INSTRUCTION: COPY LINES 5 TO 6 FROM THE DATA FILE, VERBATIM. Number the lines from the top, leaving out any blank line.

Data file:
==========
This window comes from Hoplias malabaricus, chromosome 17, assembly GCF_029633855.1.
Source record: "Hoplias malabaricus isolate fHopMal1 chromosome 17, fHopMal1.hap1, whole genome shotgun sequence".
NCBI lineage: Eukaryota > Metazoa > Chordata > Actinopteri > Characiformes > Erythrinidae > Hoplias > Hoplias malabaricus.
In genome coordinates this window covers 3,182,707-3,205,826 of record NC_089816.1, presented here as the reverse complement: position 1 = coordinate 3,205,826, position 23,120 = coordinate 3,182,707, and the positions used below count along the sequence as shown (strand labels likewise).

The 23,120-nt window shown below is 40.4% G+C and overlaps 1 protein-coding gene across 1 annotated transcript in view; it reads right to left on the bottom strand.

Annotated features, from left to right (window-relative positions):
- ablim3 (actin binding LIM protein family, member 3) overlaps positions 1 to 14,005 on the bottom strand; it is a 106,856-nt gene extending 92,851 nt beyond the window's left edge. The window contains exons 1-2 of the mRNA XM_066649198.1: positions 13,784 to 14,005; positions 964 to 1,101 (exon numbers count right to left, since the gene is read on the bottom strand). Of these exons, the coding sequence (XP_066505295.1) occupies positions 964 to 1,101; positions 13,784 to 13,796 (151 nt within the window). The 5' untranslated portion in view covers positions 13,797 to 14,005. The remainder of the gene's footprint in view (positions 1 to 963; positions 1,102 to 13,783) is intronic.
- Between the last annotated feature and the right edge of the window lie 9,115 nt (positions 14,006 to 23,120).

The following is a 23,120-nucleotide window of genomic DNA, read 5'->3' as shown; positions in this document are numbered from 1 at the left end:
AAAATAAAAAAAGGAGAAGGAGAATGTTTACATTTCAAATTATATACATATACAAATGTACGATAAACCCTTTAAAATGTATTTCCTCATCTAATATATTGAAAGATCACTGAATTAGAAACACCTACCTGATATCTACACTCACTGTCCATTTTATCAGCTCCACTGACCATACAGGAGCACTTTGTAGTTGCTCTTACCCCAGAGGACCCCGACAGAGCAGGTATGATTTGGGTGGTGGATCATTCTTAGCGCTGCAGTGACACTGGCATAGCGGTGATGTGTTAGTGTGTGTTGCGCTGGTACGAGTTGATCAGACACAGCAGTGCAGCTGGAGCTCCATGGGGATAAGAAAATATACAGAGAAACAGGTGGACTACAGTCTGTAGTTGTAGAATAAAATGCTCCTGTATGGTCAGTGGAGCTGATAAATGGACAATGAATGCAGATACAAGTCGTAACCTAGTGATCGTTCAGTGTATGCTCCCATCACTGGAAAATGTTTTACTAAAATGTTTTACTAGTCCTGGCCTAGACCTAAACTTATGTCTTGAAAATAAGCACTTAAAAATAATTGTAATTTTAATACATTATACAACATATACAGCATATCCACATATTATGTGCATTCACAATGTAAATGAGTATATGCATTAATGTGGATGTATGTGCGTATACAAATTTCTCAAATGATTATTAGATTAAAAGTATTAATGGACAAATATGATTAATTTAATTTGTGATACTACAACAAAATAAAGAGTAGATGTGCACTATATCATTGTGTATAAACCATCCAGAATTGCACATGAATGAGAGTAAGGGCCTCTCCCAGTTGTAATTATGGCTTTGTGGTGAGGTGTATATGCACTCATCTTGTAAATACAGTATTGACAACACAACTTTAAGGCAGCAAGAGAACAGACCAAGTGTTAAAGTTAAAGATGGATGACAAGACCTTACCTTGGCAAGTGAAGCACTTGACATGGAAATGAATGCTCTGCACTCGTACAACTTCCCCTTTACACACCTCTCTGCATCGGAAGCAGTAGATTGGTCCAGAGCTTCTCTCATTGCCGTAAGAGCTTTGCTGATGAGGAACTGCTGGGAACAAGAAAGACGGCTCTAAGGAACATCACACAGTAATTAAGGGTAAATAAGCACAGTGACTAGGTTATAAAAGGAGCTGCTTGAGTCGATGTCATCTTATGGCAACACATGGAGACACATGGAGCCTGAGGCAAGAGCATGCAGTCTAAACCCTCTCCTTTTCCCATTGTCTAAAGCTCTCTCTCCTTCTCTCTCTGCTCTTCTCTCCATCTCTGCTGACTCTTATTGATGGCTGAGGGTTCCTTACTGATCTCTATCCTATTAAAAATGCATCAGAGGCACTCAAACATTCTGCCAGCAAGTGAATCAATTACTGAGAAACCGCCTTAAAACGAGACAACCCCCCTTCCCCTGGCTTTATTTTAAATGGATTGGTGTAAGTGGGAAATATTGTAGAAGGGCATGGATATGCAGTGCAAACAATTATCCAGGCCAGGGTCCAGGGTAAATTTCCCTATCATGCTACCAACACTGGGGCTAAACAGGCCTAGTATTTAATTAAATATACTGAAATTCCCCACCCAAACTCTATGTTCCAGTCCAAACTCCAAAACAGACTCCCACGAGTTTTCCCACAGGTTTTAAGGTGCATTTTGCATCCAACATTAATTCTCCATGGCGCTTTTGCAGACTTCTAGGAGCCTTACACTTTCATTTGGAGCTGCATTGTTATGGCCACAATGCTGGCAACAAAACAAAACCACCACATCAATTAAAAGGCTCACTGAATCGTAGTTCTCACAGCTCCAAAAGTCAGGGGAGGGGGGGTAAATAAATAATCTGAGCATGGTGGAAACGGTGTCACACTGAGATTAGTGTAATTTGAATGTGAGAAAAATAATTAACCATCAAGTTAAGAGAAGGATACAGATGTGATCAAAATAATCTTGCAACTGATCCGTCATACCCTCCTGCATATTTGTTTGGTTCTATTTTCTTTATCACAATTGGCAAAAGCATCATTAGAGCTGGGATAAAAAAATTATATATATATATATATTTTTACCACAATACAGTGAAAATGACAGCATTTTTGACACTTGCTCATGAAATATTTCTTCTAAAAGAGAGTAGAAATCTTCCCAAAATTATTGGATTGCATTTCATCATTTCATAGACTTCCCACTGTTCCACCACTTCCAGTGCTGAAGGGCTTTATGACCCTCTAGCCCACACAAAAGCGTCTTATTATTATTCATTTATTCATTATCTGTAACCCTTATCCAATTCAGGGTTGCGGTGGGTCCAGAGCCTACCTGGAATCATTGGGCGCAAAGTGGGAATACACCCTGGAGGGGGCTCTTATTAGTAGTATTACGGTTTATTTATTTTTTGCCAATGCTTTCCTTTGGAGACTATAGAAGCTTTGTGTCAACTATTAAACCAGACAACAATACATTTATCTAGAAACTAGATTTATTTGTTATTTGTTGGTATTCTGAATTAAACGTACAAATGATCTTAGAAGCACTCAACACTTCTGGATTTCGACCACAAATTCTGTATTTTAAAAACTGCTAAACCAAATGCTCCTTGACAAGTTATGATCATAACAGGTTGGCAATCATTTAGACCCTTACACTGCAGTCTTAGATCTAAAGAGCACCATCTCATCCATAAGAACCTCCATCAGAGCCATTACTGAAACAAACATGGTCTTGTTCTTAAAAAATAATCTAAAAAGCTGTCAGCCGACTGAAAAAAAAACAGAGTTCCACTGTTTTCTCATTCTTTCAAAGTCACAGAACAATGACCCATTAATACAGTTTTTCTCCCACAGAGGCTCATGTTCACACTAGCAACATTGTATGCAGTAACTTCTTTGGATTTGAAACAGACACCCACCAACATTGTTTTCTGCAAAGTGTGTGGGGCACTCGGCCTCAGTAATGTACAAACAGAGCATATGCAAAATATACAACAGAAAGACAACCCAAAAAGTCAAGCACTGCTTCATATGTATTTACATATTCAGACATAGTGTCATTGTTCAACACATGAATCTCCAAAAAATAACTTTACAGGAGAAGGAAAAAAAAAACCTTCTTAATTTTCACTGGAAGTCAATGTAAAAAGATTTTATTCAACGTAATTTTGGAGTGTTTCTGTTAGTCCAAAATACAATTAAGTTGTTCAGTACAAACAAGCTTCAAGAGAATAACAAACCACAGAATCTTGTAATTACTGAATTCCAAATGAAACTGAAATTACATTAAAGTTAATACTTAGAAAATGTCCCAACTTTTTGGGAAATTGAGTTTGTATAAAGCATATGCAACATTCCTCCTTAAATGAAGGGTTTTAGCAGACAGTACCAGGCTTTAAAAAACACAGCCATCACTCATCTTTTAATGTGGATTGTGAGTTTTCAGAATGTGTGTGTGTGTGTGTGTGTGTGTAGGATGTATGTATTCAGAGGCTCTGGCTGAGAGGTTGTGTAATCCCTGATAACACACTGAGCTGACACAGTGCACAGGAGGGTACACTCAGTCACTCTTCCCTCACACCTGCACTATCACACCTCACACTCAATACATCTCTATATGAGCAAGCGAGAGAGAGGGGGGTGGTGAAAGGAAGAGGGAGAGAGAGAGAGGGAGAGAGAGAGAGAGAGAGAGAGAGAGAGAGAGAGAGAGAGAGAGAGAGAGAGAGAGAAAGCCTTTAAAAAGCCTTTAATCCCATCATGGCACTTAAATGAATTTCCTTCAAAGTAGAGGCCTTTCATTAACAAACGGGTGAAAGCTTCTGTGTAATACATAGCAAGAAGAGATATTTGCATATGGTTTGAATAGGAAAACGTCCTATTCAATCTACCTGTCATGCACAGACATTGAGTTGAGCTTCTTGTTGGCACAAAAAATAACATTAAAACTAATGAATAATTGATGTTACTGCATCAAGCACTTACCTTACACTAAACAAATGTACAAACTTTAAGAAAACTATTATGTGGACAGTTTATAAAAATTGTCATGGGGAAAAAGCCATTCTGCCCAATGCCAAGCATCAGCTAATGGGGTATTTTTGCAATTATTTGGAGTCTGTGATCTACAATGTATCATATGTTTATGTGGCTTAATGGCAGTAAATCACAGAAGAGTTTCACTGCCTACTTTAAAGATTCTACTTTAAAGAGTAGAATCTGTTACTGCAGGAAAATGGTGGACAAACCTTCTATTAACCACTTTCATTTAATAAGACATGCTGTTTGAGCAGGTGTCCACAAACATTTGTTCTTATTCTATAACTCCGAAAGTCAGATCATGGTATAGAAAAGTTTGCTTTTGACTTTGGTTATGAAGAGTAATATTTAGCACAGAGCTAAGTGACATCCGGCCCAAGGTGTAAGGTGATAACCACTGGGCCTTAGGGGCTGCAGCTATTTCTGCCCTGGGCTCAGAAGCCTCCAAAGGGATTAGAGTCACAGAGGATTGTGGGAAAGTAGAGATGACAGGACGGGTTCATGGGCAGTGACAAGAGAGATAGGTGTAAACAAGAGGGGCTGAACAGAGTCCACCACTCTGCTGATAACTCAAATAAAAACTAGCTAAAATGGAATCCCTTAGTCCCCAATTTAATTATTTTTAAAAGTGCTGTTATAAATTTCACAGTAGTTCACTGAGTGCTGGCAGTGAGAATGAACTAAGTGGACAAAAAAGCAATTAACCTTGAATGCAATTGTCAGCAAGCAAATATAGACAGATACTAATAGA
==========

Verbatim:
The 23,120-nt window shown below is 40.4% G+C and overlaps 1 protein-coding gene across 1 annotated transcript in view; it reads right to left on the bottom strand.

Annotated features, from left to right (window-relative positions):